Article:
Author(s): Huang CC, Lee CC, Hsu KS, Huang CC, Lee CC, Hsu KS
Abstract Share this page
Abstract Recent work has demonstrated that brief application of insulin to hippocampal slices can induce a novel form of long-term depression (insulin-LTD) in the CA1 region of the hippocampus; however, the molecular details of how insulin triggers LTD remain unclear. Using electrophysiological and biochemical approaches in the hippocampal slices, we show here that insulin-LTD (i) is specific to 3-hydroxy-5-methylisoxazole-4-propionic acid (AMPA) receptor- but not NMDA receptor-mediated synaptic transmission; (ii) is induced and expressed postsynaptically but does not require the activation of ionotropic and metabotropic glutamate receptors; (iii) requires a concomitant Ca(2+) influx through l-type voltage-activated Ca(2+) channels (VACCs) and the release of Ca(2+) from intracellular stores; (iv) requires the series of protein kinases, including protein tyrosine kinase (PTK), phosphatidylinositol 3-kinase (PI3K), and protein kinase C (PKC); (v) is mechanistically distinct from low-frequency stimulation-induced LTD (LFS-LTD) and independent on protein phosphatase 1/2 A (PP1/2 A) and PP2B activation; (vi) is dependent on a rapamycin-sensitive local translation of dendritic mRNA, and (vii) is associated with a persistent decrease in the surface expression of GluR2 subunit. These results suggest that a PI3K/PKC-dependent insulin signaling, which controls postsynaptic surface AMPA receptor numbers through PP-independent endocytosis, may be a major expression mechanism of insulin-LTD in hippocampal CA1 neurons.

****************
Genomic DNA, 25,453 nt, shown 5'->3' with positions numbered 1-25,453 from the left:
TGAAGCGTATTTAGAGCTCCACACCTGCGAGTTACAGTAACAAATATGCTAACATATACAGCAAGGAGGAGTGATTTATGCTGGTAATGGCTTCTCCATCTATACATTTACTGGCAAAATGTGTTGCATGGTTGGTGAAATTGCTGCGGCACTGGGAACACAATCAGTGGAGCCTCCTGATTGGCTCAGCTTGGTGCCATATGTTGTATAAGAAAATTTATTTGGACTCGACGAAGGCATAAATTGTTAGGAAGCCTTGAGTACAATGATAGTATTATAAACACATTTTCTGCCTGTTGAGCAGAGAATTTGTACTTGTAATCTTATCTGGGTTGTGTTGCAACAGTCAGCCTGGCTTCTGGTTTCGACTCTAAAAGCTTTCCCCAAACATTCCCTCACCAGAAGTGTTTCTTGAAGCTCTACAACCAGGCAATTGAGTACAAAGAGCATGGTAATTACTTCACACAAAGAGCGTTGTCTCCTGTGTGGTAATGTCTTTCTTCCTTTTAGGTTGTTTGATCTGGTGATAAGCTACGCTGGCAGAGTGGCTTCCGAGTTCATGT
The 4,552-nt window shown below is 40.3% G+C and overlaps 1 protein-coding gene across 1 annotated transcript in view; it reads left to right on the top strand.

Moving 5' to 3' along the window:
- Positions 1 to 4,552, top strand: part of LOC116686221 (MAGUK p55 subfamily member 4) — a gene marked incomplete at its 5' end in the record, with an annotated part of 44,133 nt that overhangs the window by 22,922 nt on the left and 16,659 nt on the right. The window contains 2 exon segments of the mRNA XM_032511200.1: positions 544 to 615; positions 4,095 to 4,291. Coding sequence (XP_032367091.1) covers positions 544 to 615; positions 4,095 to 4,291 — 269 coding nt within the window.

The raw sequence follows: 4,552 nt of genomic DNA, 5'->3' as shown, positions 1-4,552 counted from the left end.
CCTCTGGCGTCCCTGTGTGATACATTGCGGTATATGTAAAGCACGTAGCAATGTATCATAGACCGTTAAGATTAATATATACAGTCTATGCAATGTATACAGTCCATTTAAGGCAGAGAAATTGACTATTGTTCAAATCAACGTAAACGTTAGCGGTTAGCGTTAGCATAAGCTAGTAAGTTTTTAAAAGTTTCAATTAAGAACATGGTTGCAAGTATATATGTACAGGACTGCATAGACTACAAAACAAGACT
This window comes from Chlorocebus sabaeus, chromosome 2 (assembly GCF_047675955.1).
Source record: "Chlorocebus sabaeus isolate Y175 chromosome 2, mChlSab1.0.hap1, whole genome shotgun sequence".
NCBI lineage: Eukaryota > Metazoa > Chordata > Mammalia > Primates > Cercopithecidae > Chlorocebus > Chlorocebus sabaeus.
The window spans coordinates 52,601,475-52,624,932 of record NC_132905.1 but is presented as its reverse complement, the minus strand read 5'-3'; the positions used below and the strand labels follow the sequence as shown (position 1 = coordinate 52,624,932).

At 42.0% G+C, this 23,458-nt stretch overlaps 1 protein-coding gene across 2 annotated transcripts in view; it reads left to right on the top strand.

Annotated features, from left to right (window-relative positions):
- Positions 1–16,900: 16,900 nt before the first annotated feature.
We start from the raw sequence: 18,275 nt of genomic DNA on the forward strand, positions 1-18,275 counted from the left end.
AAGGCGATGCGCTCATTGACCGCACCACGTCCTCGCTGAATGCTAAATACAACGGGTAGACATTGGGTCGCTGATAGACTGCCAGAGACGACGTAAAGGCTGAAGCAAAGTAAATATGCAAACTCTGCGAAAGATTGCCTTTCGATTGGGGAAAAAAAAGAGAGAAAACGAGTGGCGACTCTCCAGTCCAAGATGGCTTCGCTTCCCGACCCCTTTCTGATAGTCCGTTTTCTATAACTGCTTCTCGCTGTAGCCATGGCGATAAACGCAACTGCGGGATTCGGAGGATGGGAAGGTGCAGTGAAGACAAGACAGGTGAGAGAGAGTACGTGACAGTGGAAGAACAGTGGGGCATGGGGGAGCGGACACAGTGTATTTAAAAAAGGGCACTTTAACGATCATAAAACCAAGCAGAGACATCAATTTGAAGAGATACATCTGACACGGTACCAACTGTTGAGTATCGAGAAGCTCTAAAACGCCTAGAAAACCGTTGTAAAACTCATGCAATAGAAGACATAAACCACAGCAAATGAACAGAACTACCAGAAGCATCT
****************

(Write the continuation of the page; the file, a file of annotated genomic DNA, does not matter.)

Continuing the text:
This article was published in J Neurochem
and referenced in Journal of AIDS & Clinical Research